Dr. Pyle: Our team accompanied two of our young missionaries — ONU grads Jordan ’08 and Rachel (Baranow) Thompson ’07 — and their infant son on an hour-long climb to one of our bush churches (Kondu). We had worshiped there on our first visit in 2004. The service lasted about two hours. The sense of connection, in Christ, to a worldwide church and mission is always a highlight for our students.
Jonathan E.: The beauty of the landscape here cannot be captured in a picture. The church was a small, one-room building with no benches. Everyone sat on the floor, with men on the right side and women on the left. They sang some songs to start the service, and it was the most beautiful thing I have ever heard! After church, they gave us a bunch of bananas and oranges, and climbed up a tree to pick some sugar fruit for us.
Katie: I had an incredible opportunity to meet one of the few people in the Kudjip area who remember when my grandparents were here. Wi was a “doctor’s boy” for my grandpa back in the 1960s when my grandpa was serving here as the hospital’s first doctor. Wi was the first local to work in the hospital. When we went to Wi’s house, Dr. Pyle asked me to explain my connection. All I said was, “My grandpa was Dr. Dudley Powers,” before the man broke down in tears and immediately hugged me. That is unusual in the PNG culture. Through his tears, he explained how my grandpa was like a father to him. He didn’t receive any formal medical education, but my grandpa taught him everything he needed to know to work in the hospital.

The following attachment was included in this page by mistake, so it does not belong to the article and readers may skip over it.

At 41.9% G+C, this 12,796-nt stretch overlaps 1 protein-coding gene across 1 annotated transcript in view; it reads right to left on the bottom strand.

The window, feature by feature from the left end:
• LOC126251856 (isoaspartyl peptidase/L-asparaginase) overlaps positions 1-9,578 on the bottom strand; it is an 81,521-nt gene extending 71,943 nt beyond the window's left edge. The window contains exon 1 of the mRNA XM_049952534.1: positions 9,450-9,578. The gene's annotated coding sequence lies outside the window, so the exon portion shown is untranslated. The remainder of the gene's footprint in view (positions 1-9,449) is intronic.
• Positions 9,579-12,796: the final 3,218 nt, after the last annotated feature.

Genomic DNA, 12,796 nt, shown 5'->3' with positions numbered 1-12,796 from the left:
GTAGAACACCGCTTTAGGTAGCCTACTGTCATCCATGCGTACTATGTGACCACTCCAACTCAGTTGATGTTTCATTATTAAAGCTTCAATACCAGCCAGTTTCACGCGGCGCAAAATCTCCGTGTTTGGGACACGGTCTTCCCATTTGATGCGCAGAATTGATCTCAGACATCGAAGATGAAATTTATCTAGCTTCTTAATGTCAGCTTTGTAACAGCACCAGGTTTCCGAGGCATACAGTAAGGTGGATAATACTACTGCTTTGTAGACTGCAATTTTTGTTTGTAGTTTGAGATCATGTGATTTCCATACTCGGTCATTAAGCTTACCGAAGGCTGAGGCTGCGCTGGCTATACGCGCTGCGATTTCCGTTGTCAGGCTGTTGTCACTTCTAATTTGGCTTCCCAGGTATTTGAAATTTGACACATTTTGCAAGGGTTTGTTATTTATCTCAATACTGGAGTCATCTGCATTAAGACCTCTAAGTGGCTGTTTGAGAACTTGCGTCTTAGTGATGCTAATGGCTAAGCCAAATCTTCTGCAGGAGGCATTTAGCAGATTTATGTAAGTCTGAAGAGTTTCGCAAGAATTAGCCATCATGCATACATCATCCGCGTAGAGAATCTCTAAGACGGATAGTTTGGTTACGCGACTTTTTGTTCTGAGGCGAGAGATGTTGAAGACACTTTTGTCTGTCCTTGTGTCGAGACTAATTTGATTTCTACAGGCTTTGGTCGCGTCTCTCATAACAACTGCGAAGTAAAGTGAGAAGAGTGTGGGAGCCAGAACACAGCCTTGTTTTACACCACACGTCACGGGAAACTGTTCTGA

Dr. Pyle: As I was leaving the hospital after rounds today, I made a last pass through the ER. An elderly woman had just been brought in. She was the victim of an assault. “Chop-chop” is the term for injuries produced by machete. While on her way home after decorating her church with flowers, she came across some men who were attacking a relative. When she called out, they assaulted her. Your reflex when someone swings a machete at your head is to lift your arm in protection. In this case, it probably saved her life but resulted in a near amputation of her left arm at the wrist.
Teresa: The Lord has been teaching and speaking to me in so many ways during my time in PNG so far; I can hardly find time to journal about it all. He has been teaching me so much about all of the different roles, experiences and sacrifices that come with working on the mission field.
Dr. Pyle: There are three full-time chaplains who record their visits to patients, and Dr. Jim monitors this actively. Today, on medical ward, we found a man who had been hospitalized for five days without a chaplain visit. Dr. Jim summoned the head nurse. He suggested a review of all charts to find any patients who had not yet had a visit. The gospel takes center stage here.
Melody: I saw the beheading of a chicken (which I later ate), stargazed, met a missionary family’s pet tree kangaroo named Wilson, tried a cream pastry, and had my first Coke in weeks.
Thursday, May 28
Mary: I made a friend with a little girl in the clinic. Her grandmother was sick. The little girl climbed into my lap, smiled at me and held my hands like we were old friends. She was so sweet! Tonight I ate my first banana spider. Whether it will be my last remains undecided; it wasn’t as bad as I thought! I know I will miss this place when I leave, and I am trying to soak up as many experiences as possible. God is good, and this trip has been simply amazing!
Saturday, May 31
Mrs. Pyle: After getting soaked by a wonderful rain as we walked back to the car, we headed home. Finishing leftovers and playing games ended the day for us. What a great birthday day. Thank you, Lord, for such wonderful people to spend it with! Thanks again, parents, for your sons and daughters who made it so special for me.
Sunday, June 1
Dr. Pyle: We had a wonderful closing time tonight, a time we call the Overflowing Heart. The students shared what the Lord had taught them over the past weeks together. Then we prayed for each of them, one by one.
“Each one should use whatever gift he has received to serve others, faithfully administering God’s grace in its various forms” (1 Peter 4:10).